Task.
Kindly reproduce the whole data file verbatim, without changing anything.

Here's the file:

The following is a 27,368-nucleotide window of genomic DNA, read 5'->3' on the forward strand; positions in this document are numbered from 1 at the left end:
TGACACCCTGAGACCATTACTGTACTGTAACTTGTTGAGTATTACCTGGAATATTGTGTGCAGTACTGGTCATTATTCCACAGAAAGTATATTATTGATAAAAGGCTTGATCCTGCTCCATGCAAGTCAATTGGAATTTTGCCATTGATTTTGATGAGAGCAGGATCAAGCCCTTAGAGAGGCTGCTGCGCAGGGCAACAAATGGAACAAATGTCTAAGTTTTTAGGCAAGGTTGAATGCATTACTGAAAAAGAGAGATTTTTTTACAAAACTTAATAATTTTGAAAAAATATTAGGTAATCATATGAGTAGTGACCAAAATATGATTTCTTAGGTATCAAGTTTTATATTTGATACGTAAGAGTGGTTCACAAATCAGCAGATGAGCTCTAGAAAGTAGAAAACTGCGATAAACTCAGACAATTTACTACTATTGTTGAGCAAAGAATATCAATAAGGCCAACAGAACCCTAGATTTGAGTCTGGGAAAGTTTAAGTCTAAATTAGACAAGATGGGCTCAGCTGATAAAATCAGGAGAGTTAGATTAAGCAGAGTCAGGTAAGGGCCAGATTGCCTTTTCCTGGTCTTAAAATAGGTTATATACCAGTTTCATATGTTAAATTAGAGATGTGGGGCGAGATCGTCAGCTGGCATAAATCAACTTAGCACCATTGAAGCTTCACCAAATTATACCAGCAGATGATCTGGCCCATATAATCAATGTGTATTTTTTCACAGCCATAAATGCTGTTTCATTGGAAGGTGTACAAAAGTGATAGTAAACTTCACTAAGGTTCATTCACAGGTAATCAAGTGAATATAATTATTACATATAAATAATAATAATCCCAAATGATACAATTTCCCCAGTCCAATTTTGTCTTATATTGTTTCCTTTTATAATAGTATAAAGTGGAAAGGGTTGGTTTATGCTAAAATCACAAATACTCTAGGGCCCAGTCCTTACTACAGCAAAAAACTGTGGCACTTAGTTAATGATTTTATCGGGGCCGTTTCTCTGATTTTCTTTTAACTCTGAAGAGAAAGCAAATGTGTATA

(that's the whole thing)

The following is a 27,368-nucleotide window of genomic DNA, read 5'->3' on the forward strand; positions in this document are numbered from 1 at the left end:
TGACACCCTGAGACCATTACTGTACTGTAACTTGTTGAGTATTACCTGGAATATTGTGTGCAGTACTGGTCATTATTCCACAGAAAGTATATTATTGATAAAAGGCTTGATCCTGCTCCATGCAAGTCAATTGGAATTTTGCCATTGATTTTGATGAGAGCAGGATCAAGCCCTTAGAGAGGCTGCTGCGCAGGGCAACAAATGGAACAAATGTCTAAGTTTTTAGGCAAGGTTGAATGCATTACTGAAAAAGAGAGATTTTTTTACAAAACTTAATAATTTTGAAAAAATATTAGGTAATCATATGAGTAGTGACCAAAATATGATTTCTTAGGTATCAAGTTTTATATTTGATACGTAAGAGTGGTTCACAAATCAGCAGATGAGCTCTAGAAAGTAGAAAACTGCGATAAACTCAGACAATTTACTACTATTGTTGAGCAAAGAATATCAATAAGGCCAACAGAACCCTAGATTTGAGTCTGGGAAAGTTTAAGTCTAAATTAGACAAGATGGGCTCAGCTGATAAAATCAGGAGAGTTAGATTAAGCAGAGTCAGGTAAGGGCCAGATTGCCTTTTCCTGGTCTTAAAATAGGTTATATACCAGTTTCATATGTTAAATTAGAGATGTGGGGCGAGATCGTCAGCTGGCATAAATCAACTTAGCACCATTGAAGCTTCACCAAATTATACCAGCAGATGATCTGGCCCATATAATCAATGTGTATTTTTTCACAGCCATAAATGCTGTTTCATTGGAAGGTGTACAAAAGTGATAGTAAACTTCACTAAGGTTCATTCACAGGTAATCAAGTGAATATAATTATTACATATAAATAATAATAATCCCAAATGATACAATTTCCCCAGTCCAATTTTGTCTTATATTGTTTCCTTTTATAATAGTATAAAGTGGAAAGGGTTGGTTTATGCTAAAATCACAAATACTCTAGGGCCCAGTCCTTACTACAGCAAAAAACTGTGGCACTTAGTTAATGATTTTATCGGGGCCGTTTCTCTGATTTTCTTTTAACTCTGAAGAGAAAGCAAATGTGTATA